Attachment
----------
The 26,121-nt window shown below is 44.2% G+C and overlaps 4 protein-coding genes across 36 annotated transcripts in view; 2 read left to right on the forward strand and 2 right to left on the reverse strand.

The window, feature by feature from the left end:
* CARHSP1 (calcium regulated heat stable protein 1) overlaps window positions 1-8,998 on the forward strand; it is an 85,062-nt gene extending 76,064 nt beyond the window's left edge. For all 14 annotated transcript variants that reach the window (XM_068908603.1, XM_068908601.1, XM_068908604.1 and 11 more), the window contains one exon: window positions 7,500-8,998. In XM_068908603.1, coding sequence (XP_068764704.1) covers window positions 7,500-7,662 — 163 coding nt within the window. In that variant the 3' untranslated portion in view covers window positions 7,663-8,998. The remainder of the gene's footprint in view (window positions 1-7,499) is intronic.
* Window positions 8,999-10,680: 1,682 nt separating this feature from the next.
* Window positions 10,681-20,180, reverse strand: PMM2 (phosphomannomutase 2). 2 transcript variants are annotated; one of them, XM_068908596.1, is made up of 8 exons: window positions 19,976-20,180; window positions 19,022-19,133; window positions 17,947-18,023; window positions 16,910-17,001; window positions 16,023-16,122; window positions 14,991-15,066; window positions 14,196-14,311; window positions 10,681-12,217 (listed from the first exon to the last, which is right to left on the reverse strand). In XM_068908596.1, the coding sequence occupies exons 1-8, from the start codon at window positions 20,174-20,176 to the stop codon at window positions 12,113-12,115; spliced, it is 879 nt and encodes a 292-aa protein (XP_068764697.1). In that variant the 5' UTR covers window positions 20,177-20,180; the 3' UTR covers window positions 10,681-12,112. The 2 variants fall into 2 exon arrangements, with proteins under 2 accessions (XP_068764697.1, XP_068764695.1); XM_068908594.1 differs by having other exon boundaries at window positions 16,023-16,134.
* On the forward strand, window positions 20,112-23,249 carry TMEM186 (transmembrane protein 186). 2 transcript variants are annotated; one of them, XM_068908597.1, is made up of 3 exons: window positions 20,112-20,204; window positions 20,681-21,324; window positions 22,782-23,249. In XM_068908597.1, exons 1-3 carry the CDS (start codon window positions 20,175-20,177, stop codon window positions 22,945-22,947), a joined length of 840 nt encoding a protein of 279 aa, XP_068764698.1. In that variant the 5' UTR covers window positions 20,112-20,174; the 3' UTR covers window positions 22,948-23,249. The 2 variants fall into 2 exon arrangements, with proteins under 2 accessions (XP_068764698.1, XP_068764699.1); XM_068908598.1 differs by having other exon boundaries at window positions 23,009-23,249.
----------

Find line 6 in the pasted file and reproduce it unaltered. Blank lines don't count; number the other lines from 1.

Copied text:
* On the forward strand, window positions 20,112-23,249 carry TMEM186 (transmembrane protein 186). 2 transcript variants are annotated; one of them, XM_068908597.1, is made up of 3 exons: window positions 20,112-20,204; window positions 20,681-21,324; window positions 22,782-23,249. In XM_068908597.1, exons 1-3 carry the CDS (start codon window positions 20,175-20,177, stop codon window positions 22,945-22,947), a joined length of 840 nt encoding a protein of 279 aa, XP_068764698.1. In that variant the 5' UTR covers window positions 20,112-20,174; the 3' UTR covers window positions 22,948-23,249. The 2 variants fall into 2 exon arrangements, with proteins under 2 accessions (XP_068764698.1, XP_068764699.1); XM_068908598.1 differs by having other exon boundaries at window positions 23,009-23,249.